The concrete damaged plasticity model used in this study takes into consideration the degradation of the elastic stiffness induced by plastic straining both in tension and compression and provides a continuum, plasticity-based, damage model for concrete. It assumes that the two main failure mechanisms are tensile cracking and compressive crushing of the concrete material. The material parameters of the concrete damaged plasticity model used in Abaqus are presented in Table 1. Compressive testing results of insulating foams was used to define the stress/strain material property input for foam elements in Abaqus as shown in Figure 1. The extruded expanded polystyrene foam (referred to as XPS hereafter) was used as thermal board insulation. The concrete and foams (rebar and WWR) were modeled using solid elements (C3D20; 20-node quadratic brick) as shown in Figures 2 and 3. Reinforcement in concrete structures is typically provided by means of rebar, which are modeled as one-dimensional rods that can be defined singly or embedded in oriented surfaces. Rebar is typically used with metal plasticity models to describe the behavior of the rebar material and is superposed on a mesh of standard element types used to model the concrete. With this modeling approach, the concrete behavior is considered independently of the rebar. Effects associated with the rebar/concrete interface, such as bond slip and dowel action, are modeled approximately by introducing “tension stiffening” into the concrete modeling to simulate load transfer across cracks through the rebar. In this study, rebar and welded wire reinforcement (WWR) were modeled using truss elements (T3D3; 3-node quadratic truss) as shown in Figure 3 and the embedded element technique in Abaqus. The stress-strain relationships for rebar and WWR are shown in Figure 1, which were used as the material input parameters in Abaqus.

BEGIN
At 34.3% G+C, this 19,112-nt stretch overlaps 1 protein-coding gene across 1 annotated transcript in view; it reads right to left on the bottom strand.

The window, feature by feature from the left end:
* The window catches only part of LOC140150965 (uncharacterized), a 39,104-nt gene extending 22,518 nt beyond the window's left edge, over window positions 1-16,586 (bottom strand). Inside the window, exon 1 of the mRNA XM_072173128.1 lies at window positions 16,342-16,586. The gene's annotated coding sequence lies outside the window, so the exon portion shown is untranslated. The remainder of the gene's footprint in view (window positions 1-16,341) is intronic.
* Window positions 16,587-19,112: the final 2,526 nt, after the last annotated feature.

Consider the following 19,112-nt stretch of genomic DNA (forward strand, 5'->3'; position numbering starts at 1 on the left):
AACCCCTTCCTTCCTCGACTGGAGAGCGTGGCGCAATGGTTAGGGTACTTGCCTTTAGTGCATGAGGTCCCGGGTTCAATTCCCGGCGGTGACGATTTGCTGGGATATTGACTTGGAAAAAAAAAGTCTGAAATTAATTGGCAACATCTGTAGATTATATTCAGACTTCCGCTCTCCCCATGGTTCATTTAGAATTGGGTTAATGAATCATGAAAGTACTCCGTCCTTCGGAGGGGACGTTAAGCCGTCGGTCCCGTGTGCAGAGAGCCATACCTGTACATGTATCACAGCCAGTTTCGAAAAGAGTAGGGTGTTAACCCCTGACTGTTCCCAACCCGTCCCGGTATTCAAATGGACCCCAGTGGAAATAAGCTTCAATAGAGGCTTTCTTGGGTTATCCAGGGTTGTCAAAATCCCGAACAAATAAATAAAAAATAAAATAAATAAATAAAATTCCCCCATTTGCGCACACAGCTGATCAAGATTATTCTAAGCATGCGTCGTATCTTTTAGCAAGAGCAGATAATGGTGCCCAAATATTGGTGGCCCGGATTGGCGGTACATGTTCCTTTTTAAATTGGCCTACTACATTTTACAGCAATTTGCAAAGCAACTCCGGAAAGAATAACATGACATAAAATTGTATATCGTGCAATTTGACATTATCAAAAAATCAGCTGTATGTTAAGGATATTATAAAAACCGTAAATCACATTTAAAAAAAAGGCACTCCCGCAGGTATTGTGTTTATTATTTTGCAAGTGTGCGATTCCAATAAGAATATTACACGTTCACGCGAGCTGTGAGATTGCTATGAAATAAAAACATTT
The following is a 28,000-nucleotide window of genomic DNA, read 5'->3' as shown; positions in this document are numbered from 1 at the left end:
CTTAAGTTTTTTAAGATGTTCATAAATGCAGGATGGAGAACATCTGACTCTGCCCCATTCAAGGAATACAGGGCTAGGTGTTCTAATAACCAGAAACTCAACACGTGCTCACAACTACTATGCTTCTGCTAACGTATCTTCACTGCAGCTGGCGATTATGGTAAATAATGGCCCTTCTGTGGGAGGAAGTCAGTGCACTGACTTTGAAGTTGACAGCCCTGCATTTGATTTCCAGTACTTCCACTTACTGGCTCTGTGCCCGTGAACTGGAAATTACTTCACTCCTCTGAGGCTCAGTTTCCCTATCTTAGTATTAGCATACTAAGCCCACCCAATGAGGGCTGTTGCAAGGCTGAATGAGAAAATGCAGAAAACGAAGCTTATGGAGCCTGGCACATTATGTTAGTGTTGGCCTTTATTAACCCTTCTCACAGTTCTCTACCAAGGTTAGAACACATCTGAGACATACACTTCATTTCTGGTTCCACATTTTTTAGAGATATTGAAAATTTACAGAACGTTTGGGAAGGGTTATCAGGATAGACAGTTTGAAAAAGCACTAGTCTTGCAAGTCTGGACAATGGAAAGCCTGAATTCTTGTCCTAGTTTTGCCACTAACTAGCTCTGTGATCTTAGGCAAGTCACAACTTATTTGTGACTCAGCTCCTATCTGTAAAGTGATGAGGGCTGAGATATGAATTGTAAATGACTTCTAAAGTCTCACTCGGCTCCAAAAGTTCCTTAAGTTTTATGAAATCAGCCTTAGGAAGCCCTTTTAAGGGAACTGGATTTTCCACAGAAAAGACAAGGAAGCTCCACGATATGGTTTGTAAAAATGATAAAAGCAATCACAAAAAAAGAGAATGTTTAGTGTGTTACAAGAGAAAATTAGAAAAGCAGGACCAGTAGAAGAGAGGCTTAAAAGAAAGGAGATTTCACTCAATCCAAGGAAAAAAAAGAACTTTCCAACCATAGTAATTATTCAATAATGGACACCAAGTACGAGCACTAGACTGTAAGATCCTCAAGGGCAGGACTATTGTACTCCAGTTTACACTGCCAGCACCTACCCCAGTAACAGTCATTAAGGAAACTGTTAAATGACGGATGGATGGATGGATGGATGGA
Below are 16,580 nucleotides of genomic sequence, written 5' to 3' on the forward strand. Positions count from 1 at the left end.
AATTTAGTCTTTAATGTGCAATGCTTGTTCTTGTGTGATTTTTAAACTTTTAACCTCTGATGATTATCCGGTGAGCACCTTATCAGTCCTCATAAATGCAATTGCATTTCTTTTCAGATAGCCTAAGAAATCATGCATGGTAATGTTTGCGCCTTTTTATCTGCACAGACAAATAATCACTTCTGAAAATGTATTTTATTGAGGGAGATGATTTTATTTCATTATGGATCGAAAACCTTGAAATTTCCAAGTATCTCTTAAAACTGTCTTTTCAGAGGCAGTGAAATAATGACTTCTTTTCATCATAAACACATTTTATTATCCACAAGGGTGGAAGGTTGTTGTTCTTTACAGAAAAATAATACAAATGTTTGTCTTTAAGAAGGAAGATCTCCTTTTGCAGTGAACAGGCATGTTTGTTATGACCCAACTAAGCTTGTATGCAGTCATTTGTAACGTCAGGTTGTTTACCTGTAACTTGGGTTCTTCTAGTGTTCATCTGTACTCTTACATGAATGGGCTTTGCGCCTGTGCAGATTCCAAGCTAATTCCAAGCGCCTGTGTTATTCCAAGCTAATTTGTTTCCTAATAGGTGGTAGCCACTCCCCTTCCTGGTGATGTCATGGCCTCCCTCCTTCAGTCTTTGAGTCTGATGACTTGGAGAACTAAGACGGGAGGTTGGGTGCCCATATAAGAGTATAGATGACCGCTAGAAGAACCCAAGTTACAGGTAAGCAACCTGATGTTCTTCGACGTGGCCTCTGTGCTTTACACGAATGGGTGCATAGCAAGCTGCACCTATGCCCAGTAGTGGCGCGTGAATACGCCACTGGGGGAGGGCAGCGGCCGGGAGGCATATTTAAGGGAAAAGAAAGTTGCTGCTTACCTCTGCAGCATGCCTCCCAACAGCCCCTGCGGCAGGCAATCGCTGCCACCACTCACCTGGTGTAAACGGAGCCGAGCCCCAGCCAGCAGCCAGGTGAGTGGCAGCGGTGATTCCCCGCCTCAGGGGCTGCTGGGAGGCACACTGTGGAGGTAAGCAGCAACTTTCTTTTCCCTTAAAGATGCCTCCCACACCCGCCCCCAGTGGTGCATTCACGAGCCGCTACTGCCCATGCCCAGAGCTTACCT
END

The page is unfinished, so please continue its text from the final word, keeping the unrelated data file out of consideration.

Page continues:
Table 1. The material parameters used for the concrete damaged plasticity model in Abaqus


    Fig. 1. Input for material properties of rebar, WWR, and XPS in Abaqus


    Fig. 2 FE models: (a) concrete; (b) foam; (c) rebar; and (d) WWR.


    Fig. 3. Types of elements used in FE models: (a) solid element (C3D20; 20-node quadratic brick); (b) truss element (T3D3; 3-node quadratic truss); and (c) spring elements.


    4. Calibration and validation

      The data from six test matrix, with two different sizes and/or reinforcement conditions for the concrete beam (Table 1), were employed to verify the concrete code and calibrate the parameters of the nonlinear concrete model.  The FE models used and the test setup for the concrete code verification are shown in Figure 2 and the detailed dimensions of the samples and locations of reinforcements are given in Table 3.  The concrete and reinforcements (rebar and WWR) were modeled using solid elements (C3D20; 20-node quadratic brick) and truss elements (T3D3; 3-node quadratic truss), respectively.  The interface properties between concrete and reinforcements were assumed to be fully-bonded.